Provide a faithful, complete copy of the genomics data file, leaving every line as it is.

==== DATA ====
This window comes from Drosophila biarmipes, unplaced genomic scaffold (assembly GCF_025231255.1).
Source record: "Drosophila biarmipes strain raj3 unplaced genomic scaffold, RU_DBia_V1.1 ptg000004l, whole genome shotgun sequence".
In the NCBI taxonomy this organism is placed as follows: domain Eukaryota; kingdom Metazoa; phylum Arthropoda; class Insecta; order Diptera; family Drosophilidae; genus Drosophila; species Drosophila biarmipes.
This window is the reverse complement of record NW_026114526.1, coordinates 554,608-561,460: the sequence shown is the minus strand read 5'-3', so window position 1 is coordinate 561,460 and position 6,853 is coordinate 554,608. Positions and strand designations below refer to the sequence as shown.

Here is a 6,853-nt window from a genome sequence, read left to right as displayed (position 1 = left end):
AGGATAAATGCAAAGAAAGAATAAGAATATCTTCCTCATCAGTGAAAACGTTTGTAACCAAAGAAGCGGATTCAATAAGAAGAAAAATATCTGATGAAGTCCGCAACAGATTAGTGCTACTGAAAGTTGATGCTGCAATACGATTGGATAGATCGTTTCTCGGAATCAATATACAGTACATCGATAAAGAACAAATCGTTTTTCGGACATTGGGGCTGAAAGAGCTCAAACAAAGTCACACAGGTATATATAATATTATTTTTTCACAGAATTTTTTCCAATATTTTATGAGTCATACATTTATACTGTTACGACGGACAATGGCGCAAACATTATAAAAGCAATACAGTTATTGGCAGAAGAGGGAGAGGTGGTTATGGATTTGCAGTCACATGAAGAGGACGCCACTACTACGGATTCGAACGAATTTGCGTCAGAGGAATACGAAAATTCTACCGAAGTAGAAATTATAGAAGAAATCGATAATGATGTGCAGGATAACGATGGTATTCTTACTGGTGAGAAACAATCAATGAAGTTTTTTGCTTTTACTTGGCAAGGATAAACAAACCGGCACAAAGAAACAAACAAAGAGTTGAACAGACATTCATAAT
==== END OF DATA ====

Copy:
This window comes from Drosophila biarmipes, unplaced genomic scaffold (assembly GCF_025231255.1).
Source record: "Drosophila biarmipes strain raj3 unplaced genomic scaffold, RU_DBia_V1.1 ptg000004l, whole genome shotgun sequence".
In the NCBI taxonomy this organism is placed as follows: domain Eukaryota; kingdom Metazoa; phylum Arthropoda; class Insecta; order Diptera; family Drosophilidae; genus Drosophila; species Drosophila biarmipes.
This window is the reverse complement of record NW_026114526.1, coordinates 554,608-561,460: the sequence shown is the minus strand read 5'-3', so window position 1 is coordinate 561,460 and position 6,853 is coordinate 554,608. Positions and strand designations below refer to the sequence as shown.

Here is a 6,853-nt window from a genome sequence, read left to right as displayed (position 1 = left end):
AGGATAAATGCAAAGAAAGAATAAGAATATCTTCCTCATCAGTGAAAACGTTTGTAACCAAAGAAGCGGATTCAATAAGAAGAAAAATATCTGATGAAGTCCGCAACAGATTAGTGCTACTGAAAGTTGATGCTGCAATACGATTGGATAGATCGTTTCTCGGAATCAATATACAGTACATCGATAAAGAACAAATCGTTTTTCGGACATTGGGGCTGAAAGAGCTCAAACAAAGTCACACAGGTATATATAATATTATTTTTTCACAGAATTTTTTCCAATATTTTATGAGTCATACATTTATACTGTTACGACGGACAATGGCGCAAACATTATAAAAGCAATACAGTTATTGGCAGAAGAGGGAGAGGTGGTTATGGATTTGCAGTCACATGAAGAGGACGCCACTACTACGGATTCGAACGAATTTGCGTCAGAGGAATACGAAAATTCTACCGAAGTAGAAATTATAGAAGAAATCGATAATGATGTGCAGGATAACGATGGTATTCTTACTGGTGAGAAACAATCAATGAAGTTTTTTGCTTTTACTTGGCAAGGATAAACAAACCGGCACAAAGAAACAAACAAAGAGTTGAACAGACATTCATAAT